Shale riches helping South Texas towns pay for upgrades

SAN ANTONIO — South Texas communities seem to have come to the same conclusion: The Eagle Ford is here and they’ll be dealing with it for the long term.

Although no one anticipated the oil boom or was able to plan for it, communities have started devoting more money to long-term planning.

McMullen County Judge James Teal joked this week at the Eagle Ford Consortium’s annual conference that if he had known the Eagle Ford would have been so big, he would have “probably kept my job in oil and gas.”

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But given the historic boom-bust cycle in Texas, Teal and other officials said it was at first difficult to know how to respond to the drilling.

“It’s hard to put that much money on it when you’re not sure if it’s going to last,” Teal said. “I think we’re pretty well convinced it’s going to last for a while.”

Some communities have been able to use the extra tax dollars to add or improve community centers, something that’s generally seen as a once-in-a-generation opportunity.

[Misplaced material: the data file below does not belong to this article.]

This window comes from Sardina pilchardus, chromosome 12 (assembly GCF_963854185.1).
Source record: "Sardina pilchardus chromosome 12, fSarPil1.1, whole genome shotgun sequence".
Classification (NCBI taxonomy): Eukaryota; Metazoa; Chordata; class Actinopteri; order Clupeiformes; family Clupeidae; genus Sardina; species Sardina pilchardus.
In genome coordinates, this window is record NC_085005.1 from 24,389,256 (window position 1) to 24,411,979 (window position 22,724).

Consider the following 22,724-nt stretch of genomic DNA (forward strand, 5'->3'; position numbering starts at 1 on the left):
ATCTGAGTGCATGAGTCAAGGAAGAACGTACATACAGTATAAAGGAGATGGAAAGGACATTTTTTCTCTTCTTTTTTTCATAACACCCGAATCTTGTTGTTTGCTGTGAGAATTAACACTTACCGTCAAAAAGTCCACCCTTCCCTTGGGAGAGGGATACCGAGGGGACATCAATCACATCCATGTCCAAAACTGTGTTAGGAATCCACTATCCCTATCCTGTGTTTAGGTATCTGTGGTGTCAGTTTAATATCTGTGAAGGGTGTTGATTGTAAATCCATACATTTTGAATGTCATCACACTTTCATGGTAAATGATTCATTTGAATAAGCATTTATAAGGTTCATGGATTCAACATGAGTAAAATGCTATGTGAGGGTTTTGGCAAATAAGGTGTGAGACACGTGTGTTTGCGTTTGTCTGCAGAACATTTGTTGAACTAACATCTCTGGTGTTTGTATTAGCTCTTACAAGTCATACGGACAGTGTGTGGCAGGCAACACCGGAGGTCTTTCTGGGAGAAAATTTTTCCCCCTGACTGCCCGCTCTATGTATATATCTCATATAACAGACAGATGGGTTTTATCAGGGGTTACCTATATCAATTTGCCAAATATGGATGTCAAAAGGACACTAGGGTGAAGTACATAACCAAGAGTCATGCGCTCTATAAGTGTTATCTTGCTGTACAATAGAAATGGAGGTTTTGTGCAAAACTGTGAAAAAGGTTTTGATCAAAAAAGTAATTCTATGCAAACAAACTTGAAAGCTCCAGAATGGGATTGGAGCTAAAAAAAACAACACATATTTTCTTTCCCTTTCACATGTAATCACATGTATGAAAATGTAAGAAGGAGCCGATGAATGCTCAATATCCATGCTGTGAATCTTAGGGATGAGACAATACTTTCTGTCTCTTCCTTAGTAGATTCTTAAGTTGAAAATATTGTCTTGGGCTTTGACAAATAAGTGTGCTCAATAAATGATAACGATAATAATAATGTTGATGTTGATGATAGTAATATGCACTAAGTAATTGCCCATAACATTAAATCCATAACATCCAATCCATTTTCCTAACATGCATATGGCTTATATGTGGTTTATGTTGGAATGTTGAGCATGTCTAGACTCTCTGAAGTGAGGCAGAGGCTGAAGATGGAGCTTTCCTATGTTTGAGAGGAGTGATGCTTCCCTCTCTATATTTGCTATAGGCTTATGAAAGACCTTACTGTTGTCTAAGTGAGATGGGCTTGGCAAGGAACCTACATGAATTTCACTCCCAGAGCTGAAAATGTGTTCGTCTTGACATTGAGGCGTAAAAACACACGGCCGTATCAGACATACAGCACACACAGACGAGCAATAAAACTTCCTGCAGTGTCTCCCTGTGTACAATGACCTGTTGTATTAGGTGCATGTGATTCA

Pleasanton this week opened a new civic center and 10,000-square-foot library. How did they pay for it?

“Cash,” said Bruce Pearson, the Pleasanton city manager.

Despite increased taxes, the region lacks enough money to take care of damage that heavy industry trucks have caused to the region’s roads. Increased traffic and the newly-awful road conditions are among the most common complaints in the region.

Historic photos: Life in the early Texas oil booms

State Rep. Juan “Chuy” Hinojosa said the state needs to step up and help communities cope with a broad range of issues, from roads to the environment. “This is not going away. This is not going to stop,” Hinojosa said.

Developer Marty Wender called the Eagle Ford “a major game changer for San Antonio.”

Billionaire Red McCombs said that some restaurants in San Antonio have had to raise their base pay for inexperienced workers to $10 an hour — a direct result of the higher salaries workers can get in the oil field to the south.

“That is an example of what happens in a community when there is activity like we have in the Eagle Ford,” McCombs. “In our lifetime we never expected the Eagle Ford.”


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